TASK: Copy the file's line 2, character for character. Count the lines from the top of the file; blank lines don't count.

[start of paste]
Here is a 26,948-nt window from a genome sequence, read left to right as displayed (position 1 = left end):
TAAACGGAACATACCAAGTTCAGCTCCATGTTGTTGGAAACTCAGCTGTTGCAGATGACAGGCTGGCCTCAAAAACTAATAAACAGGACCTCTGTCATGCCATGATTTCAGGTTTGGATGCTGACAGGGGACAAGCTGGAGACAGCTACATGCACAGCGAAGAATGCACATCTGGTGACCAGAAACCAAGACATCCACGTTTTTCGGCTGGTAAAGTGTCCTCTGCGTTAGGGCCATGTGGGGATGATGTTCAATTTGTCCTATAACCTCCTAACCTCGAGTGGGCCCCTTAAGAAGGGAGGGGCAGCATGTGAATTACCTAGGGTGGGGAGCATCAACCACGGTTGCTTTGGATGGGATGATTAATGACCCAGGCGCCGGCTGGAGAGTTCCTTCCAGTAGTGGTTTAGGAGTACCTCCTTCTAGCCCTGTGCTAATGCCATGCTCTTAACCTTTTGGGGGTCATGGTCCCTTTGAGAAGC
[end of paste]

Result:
TAAACGGAACATACCAAGTTCAGCTCCATGTTGTTGGAAACTCAGCTGTTGCAGATGACAGGCTGGCCTCAAAAACTAATAAACAGGACCTCTGTCATGCCATGATTTCAGGTTTGGATGCTGACAGGGGACAAGCTGGAGACAGCTACATGCACAGCGAAGAATGCACATCTGGTGACCAGAAACCAAGACATCCACGTTTTTCGGCTGGTAAAGTGTCCTCTGCGTTAGGGCCATGTGGGGATGATGTTCAATTTGTCCTATAACCTCCTAACCTCGAGTGGGCCCCTTAAGAAGGGAGGGGCAGCATGTGAATTACCTAGGGTGGGGAGCATCAACCACGGTTGCTTTGGATGGGATGATTAATGACCCAGGCGCCGGCTGGAGAGTTCCTTCCAGTAGTGGTTTAGGAGTACCTCCTTCTAGCCCTGTGCTAATGCCATGCTCTTAACCTTTTGGGGGTCATGGTCCCTTTGAGAAGC